Paid Parental Leave is one of the more confusing but important issues on the political agenda, and looming cuts to the current scheme have been a continuous, niggling worry for many working Australians planning to have kids.
While less extreme than his predecessor Tony Abbott’s plan to tackle so-called “double dippers”, the proposal Prime Minister Malcolm Turnbull took to the last election threatened to cost some families more than $11,000 in crucial support.
Add to that the fact that 99 per cent of those who access the PPL scheme are mothers, any potential cuts would also unfairly impact of women.
But here’s some good news: it’s looking like they’re still doomed in the new Senate.
The Turnbull government's proposed PPL cuts looked doomed in the new Senate. Source: Facebook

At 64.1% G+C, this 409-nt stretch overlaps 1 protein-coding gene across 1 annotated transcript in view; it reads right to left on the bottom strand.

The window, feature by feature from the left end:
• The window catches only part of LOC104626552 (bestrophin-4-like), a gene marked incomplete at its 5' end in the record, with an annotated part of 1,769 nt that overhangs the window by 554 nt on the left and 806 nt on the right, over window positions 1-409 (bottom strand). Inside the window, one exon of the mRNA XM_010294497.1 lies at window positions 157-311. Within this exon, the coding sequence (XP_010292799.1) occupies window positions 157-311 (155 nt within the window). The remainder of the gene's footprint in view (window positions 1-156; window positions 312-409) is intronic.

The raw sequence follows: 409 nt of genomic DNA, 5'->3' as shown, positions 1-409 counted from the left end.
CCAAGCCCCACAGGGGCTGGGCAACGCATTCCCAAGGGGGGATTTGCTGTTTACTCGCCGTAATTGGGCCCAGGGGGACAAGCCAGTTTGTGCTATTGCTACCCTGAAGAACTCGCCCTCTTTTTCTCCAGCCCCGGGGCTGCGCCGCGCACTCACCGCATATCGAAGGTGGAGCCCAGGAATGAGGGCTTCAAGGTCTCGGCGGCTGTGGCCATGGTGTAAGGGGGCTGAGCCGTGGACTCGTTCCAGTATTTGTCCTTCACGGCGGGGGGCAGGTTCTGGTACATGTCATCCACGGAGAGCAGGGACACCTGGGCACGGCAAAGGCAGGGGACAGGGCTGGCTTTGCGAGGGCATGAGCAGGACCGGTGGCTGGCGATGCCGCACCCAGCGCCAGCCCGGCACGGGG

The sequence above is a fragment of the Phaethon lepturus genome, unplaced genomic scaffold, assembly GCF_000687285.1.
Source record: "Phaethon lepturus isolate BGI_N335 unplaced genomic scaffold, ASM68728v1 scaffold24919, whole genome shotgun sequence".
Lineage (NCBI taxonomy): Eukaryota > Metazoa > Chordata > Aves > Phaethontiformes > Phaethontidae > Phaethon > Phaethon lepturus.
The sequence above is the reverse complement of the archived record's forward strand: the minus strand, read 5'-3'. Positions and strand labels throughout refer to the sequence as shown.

In the lead up to the election Social Services Minister Christian Porter conceded the changes weren't going to make it through by July 2, giving expectant mums a brief reprieve.
While he vowed to keep pushing his reform agenda, it's likely he won't get far, which means the current scheme could remain intact for at least the next three years.
There are 76 Senators in the upper house, so that's a clear majority vowing to block any changes.
The Nick Xenophon Team, Jacqui Lambie Network, The Greens and ALP have all committed to fighting any cuts to PPL.
Executive Director of Fair Agenda Renee Carr is optimistic they'll stick to their word. "This is great news for working parents," she said, adding she felt the Government were trying to "drag us backwards on this issue".